FROM THE CHAIRMAN.
The March edition with its bon-bon, “The Story of the Hot Well at Bristol“, was well received by many members. Yet when the editor requested Newsletter contributions for September the temptation was to wonder whether, in these half-paralysed times, we would find much news to report. In fact there is plenty, as may be seen later.
In the forward-looking Act of Parliament (1861), Clifton and Durdham Downs are preserved for the benefit of the citizens of Bristol, and much appreciated they are. Even so, this year has caused the area to be a magnet, from morning till night, for citizens of Bristol and beyond. As a result immense use has caused abuse (barbecues, litter, squalor etc.) and continuing disgrace and degradation, all the worse since funding the Rangers has been reduced.
Along with others CHIS welcomed one novelty, the pop-up restaurants in a series of tents which resemble a jolly medieval tournament near the water tower. They have been approved pretty generally and were at once booked up for the whole of August.
The Downs Loop is a major project affecting pedestrians, cyclists and motorists; it is a proposed new route of just over two miles round the western area of the Downs. It would follow Rockleaze and Downleaze, Circular Road, Ladies Mile and part of Stoke Road [see the map on the inside cover]. To find out more about the proposal see https://www.thedownsloop.com. The report and comments sent by Paul Main, who represented the society at walks and discussions are in this Newsletter. All I would add is this. Along with other committee members, the fear is that the needs and rights of pedestrians too easily come last. One reason may be the national Default Position that Pedestrians-and-Cyclists are the same, presumably since neither needs an engine (but what about e-bicycles or e-scooters?). You might as well say Cyclists-and-Motorists are a group as they both need wheels.
Sustrans is constitutionally dedicated to help the interests both of pedestrians and cyclists, which does not always seem to be borne in mind.
The Zoo has long been used to negotiating permission to park visitors’ cars for up to 31 days per year on a restricted area at peak periods, reviewed every three years by the Downs Committee, which is made up of six Councillors and six Merchant Venturers. CHIS wishes the Zoo well, especially in these straitened days, so it is disturbing to hear that extended permission for twenty-one years has been granted for such parking by a committee that refuses to allow access to its proceedings and minutes. We have agreed to support Downs for People therefore in legal moves to ask for transparency about the decision-making procedures.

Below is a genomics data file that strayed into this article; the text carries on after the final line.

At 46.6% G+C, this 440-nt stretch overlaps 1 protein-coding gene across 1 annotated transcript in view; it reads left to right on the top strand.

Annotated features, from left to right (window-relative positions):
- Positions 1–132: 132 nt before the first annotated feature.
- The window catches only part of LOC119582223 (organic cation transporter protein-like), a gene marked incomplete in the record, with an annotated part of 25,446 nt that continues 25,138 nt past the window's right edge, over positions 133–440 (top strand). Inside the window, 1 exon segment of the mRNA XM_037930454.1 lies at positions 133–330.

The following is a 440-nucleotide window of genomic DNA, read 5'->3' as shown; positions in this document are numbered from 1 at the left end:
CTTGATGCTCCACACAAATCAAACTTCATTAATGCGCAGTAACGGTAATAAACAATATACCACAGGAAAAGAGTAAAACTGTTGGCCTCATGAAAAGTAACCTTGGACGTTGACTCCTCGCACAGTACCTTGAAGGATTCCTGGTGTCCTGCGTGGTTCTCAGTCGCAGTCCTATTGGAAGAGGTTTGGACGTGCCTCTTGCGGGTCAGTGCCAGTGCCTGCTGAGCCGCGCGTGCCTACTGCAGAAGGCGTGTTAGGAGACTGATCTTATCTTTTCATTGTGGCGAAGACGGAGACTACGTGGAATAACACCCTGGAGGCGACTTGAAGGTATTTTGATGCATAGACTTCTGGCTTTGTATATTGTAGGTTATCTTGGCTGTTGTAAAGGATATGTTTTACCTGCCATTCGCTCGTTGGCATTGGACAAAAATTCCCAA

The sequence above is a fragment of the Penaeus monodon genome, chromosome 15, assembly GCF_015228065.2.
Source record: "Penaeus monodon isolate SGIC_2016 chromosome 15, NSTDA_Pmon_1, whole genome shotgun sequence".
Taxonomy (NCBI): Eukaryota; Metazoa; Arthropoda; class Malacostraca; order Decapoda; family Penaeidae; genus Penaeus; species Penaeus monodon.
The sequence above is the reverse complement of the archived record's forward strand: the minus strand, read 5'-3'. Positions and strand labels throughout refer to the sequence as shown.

Another major impact of the Corvid-19 blight has been the nation-wide enforced closure or narrowing of roads, which may be found in many parts of Bristol and Clifton, notably in the Princess Victoria Street sector. Mercifully, the startled concerns of traders and residents have had some effect but we are not alone in worries about further alterations without ample consultation with residents, traders and groups. The Suspension Bridge one-way pedestrian system looks, as we suggested, to be a long-term arrangement, surely to general approval.
Larger-scale planning topics remain: the Mayor’s Western Harbour plans and those for the new Bristol University Library on the Hawthorn’s site at the corner by Woodland Road. We maintain vigilance.
We welcome the approval by Bristol City Council of plans to improve the frontage, access and forecourt of the Royal West of England Academy and the rejection of a planned tall 5G mast by The Close, Clifton College.
Alas, there are too few rejections of applications for Houses of Multiple Occupation, almost always to be student-occupied. We oppose all but a responsibly planned few, on grounds too obvious for me to spell out. Bristol of course is not alone in these pressures. A recent obituary records the sterling yet forsaken fight by Leeds MP (the late Harold Best) decades ago to stop the Headingley suburb from becoming 75% student occupied, through the conversion of family homes into HMOs. We are on a not dis-similar trajectory.
AGM. Along with many charities we are unable to plan dates for booking the AGM or speakers. Please see the relevant notice letter in the Newsletter.
Our plaque to Beryl Corner stands proud at the corner of Rodney Terrace and Waterloo Street. We still intend to give a proper dedication when conditions allow.
The daughter of two of our long-standing and most devoted members, the late Pat and Roger Feneley has asked CHIS to suggest some memorial to them on Christchurch Green. Details will be given in due course.
Our area is blessed with a considerable number of food stores, a benefit which has been increased by the steady, uncomplaining, imaginative and helpful work of staff in many shops. Their contribution to the general good continues to be impressive.
Finally, here’s hoping for a resumption of the popular CHIS Talks and Visits sooner rather than later.